No Time To Die Might Need To Earn $800 Million To Make A Profit

As we fastly approach the second weekend for "No Time to Die" at the domestic box office, some sobering numbers have emerged. Specifically, it has been revealed that the latest "James Bond" movie, serving as Daniel Craig's fifth and final installment, will need to make north of $800 million before it can become profitable. That is, to say the very least of it, a lofty goal for any movie at any time, but especially as we're still emerging from the pandemic. Or trying to, anyway.

As reported by Variety, director Cary Joji Fukunaga's latest entry in the long-running franchise needs to make somewhere between $800 and $900 million to get out of the red. That is an astonishing figure for many, many reasons. Not the least of which is that only two previous "Bond" movies — "Spectre" ($879.5 million) and "Skyfall" ($1.11 billion) — have ever cleared that mark. And neither of them had Covid to contend with.

This is particularly irritating, as the movie has thus far already earned well over $300 million worldwide and had a solid, if uninspiring, $56 million debut domestically. Making matters worse, "No Time to Die" is nearly three hours long, which means theaters can squeeze in fewer showings in a given day.

This Isn't the Movie's Fault

The fact of the matter is, even with a solid start, "No Time to Die" will have a truly difficult time hitting that mark. Even though the movie is earning solid reviews from critics and audiences alike, generally speaking, it's just too steep of a hill to climb. The real shame here is that the movie, from a quality standpoint, isn't necessarily to blame.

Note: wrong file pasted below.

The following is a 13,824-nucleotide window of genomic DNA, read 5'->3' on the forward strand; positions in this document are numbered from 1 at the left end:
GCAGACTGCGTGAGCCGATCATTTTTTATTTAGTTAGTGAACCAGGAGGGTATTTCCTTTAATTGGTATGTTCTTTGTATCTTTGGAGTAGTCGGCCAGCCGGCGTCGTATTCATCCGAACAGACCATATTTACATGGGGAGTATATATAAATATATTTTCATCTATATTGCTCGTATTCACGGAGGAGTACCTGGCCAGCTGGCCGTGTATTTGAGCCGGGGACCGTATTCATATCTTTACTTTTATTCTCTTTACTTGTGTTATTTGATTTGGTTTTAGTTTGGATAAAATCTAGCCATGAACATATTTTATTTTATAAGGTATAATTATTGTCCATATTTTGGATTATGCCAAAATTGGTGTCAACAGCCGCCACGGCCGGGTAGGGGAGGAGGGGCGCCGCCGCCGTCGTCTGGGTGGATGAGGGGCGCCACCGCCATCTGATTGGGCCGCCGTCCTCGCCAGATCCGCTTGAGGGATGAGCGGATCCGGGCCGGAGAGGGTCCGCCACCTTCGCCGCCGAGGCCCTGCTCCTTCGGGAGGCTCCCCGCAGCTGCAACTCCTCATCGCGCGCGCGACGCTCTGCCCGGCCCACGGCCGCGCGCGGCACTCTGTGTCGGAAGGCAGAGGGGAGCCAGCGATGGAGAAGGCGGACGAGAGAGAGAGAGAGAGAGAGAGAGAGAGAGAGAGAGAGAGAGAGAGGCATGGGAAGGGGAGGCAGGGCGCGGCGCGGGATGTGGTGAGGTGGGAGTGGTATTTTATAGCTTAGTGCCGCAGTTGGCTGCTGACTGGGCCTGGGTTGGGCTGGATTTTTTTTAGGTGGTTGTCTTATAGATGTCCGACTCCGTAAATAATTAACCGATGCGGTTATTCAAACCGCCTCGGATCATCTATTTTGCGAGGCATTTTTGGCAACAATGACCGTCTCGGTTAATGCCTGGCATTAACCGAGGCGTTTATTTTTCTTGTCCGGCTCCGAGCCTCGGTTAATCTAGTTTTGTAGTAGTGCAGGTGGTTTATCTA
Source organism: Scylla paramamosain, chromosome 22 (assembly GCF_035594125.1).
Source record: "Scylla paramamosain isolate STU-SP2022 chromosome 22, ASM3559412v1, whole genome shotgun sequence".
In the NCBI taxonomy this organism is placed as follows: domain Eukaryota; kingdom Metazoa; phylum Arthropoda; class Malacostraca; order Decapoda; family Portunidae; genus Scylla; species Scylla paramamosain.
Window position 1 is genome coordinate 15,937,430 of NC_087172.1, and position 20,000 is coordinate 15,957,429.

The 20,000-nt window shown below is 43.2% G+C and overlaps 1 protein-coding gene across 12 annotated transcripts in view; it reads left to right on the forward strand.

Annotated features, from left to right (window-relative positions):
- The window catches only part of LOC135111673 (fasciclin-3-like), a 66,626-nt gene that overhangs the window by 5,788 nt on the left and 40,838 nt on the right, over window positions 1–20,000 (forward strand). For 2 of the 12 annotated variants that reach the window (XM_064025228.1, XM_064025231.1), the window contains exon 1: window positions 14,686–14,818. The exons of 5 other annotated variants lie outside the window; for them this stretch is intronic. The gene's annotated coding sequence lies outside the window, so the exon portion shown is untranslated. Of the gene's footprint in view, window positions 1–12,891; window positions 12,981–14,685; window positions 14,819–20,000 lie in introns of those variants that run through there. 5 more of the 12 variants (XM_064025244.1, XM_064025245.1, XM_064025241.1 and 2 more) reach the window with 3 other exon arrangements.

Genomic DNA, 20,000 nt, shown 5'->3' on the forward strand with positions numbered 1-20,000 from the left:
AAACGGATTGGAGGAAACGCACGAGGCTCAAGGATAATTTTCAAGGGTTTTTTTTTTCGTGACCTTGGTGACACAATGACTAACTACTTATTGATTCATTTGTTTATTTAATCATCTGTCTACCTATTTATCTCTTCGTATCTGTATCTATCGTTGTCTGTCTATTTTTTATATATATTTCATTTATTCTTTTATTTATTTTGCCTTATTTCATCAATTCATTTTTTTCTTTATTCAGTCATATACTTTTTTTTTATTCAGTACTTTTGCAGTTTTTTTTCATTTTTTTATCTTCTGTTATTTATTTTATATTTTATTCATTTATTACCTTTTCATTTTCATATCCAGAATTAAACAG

This isn't akin to the theatrical cut of "Justice League." It's a business issue.

MGM and its partners reportedly spent a whopping $250 million on the film, and that doesn't include the $100 million (or more) spent on marketing. That puts it at $350 million before a red cent has been earned. When we consider that, in the best case, 50 percent of box office dollars make it back to the studio, and only about 25 percent in China, one of the biggest moviegoing markets in the world, it's easy to see why that $800 million figure is necessary. And why it was downright irresponsible for the producers to allow the budget to balloon. I've talked at length elsewhere on the topic, but inflated budgets are a big issue in Hollywood that needs to be reckoned with.

Setting that aside, over time, this movie will likely get in the green, after premium VOD, cable rights, Blu-ray sales, and other revenue streams are factored in. But the fact that a movie that will likely earn somewhere around $700 million at the global box office will probably not be profitable during its theatrical run is tough to wrap one's head around.

"No Time to Die" is in theaters now.

In No Time To Die, Bond has left active service and is enjoying a tranquil life in Jamaica. His peace is short-lived when his old friend Felix Leiter from the CIA turns up asking for help. The mission to rescue a kidnapped scientist turns out to be far more treacherous than expected, leading Bond onto the trail of a mysterious villain armed with dangerous new technology.